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Tracing Black-White Achievement Gaps Since the Brown v. Board Decision

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 (Allison Shelley/EDUimages)

Last week, I wrote about trends in school segregation in the 70 years since the Supreme Court’s landmark Brown v. Board of Education decision that declared racial segregation in schools unconstitutional. That data showed considerable progress in integrating schools but also some steps backward, especially since the 1990s in the nation’s biggest cities.

We should care about this troubling shift because many researchers say that children learn best in integrated classrooms. That’s why I also wanted to trace the data on academic achievement over the same time period. Unfortunately, we don’t have consistent test scores dating back to 1954, but we do have reading scores since 1971, when school segregation plummeted, and math scores starting in 1978.

The four charts below show that achievement follows a bumpy path. Black students tended to make remarkable gains in the 1970s and 1980s, narrowing the achievement gaps between white and Black students. Then, Black achievement continued to climb even as the gap between the races widened. That’s because achievement gains for white students often grew faster than for Black students. (The long-term assessment format changed in 2004, which is why you’ll notice some spikes or kinks for that year in the graphs below.) Since the pandemic, achievement for both white and Black students has deteriorated, but the deterioration has been sharper for Black students.

Students are expected to have learned to read by age 9, which corresponds to third or fourth grade in elementary school. This chart shows that young Black students progressed in reading for four decades, from 1971 to 2012, when the scores of Black children peaked. The gap between white and Black students hasn’t improved much since 2008.


As students moved from elementary to middle school, the improvement in reading for Black students was dramatic in the 1970s and 1980s. The gap between white and Black students was at its most narrow in 1988, but the scores of Black 13-year-olds continued to rise until 2008. In a speech delivered at the 2024 annual meeting of the American Educational Research association, Linda Darling-Hammond, president and CEO of the Learning Policy Institute and a professor emeritus of education at Stanford University, projected these scores onto a screen and credited President Johnson’s War on Poverty and new investments in education for halving the achievement gap in the 1960s and 1970s. “Elimination of these policies reopened the achievement gap, which is now 30% larger than it was 35 years ago,” Darling-Hammond calculated.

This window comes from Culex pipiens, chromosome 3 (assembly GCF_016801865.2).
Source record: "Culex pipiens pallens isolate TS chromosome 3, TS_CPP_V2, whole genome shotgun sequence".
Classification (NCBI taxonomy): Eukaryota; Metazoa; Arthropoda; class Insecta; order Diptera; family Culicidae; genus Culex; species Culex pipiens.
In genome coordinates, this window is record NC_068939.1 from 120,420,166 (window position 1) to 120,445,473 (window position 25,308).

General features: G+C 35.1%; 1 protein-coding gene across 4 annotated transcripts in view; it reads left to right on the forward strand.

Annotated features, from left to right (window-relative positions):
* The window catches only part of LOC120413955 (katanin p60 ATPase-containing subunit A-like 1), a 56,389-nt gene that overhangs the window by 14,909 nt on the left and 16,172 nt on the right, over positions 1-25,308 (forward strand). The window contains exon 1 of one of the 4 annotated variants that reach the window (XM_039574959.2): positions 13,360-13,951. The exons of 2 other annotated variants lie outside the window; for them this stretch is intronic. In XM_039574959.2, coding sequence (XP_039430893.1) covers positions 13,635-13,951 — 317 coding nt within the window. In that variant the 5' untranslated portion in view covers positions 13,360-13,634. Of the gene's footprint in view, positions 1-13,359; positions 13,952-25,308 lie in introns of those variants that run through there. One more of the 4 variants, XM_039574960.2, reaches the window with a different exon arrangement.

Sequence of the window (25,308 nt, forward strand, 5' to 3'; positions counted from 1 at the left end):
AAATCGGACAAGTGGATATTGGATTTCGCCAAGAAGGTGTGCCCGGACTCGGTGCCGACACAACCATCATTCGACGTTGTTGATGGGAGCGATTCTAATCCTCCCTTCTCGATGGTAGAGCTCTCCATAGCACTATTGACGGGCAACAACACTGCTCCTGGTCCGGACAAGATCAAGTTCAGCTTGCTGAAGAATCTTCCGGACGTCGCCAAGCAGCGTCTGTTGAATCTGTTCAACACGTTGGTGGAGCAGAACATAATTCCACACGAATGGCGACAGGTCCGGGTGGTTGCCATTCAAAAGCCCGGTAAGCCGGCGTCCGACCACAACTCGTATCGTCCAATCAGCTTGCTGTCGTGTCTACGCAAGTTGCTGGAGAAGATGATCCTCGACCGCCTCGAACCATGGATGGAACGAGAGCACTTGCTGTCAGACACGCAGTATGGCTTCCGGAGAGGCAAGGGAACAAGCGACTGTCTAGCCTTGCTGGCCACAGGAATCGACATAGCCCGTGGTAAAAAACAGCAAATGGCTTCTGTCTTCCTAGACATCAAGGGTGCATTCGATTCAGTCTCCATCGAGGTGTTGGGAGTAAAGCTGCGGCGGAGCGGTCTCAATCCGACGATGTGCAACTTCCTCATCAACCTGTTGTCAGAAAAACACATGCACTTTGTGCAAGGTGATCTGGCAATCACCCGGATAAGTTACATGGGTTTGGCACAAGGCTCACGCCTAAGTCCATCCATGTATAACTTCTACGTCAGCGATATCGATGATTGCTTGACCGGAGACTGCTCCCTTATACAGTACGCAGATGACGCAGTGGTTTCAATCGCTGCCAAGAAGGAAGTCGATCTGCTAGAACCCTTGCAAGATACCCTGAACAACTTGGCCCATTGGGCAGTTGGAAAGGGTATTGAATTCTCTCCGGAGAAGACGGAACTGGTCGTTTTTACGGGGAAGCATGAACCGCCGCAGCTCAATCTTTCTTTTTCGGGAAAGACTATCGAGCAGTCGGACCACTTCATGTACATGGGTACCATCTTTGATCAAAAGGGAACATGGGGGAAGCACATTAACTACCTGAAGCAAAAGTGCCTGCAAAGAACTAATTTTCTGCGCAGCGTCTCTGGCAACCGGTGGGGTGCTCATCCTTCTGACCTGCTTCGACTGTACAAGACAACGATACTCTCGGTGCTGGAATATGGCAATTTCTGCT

Math scores for 9-year-olds show a more consistent march upwards, with both Black and white students improving at similar rates through the 1980s and 1990s. Achievement gaps were at their most narrow in 2004, but Black 9-year-olds continued to make progress in math through 2012.

The pattern for 13-year-olds in math mimics the pattern for 9-year-olds through 2012, but there’s an alarming slide for Black students after that. Between 2012 and 2023, 40 years of progress in math vanished. This is a critical time as students transition to algebra and advanced high school math classes. Mastery of more complex math becomes important for college applications and the option to major in a STEM field.

Test scores aren’t the only important measure of achievement. Rucker Johnson, an economist at the University of California, Berkeley, documents that significant gains in graduation rates and adult earnings are missed when there’s too much focus on short-term test score gains.

Another large study published in 2022 found that educational gains for Black students were the largest in the South after desegregation, while Black students in the north did not show similar improvement.

More detailed analysis of Black achievement explains how intertwined it is with poverty. So many Black students are concentrated in high-poverty schools, where teacher turnover is high and students are less likely to be taught by excellent, veteran teachers. Meanwhile administrators are struggling with non-academic challenges, such as high rates of homelessness, foster care, violence and absenteeism that interfere with learning. None of these are problems that schools alone can fix.

This story about Black-white achievement gaps was written by Jill Barshay and produced by The Hechinger Report, a nonprofit, independent news organization focused on inequality and innovation in education. Sign up for Proof Points and other Hechinger newsletters.

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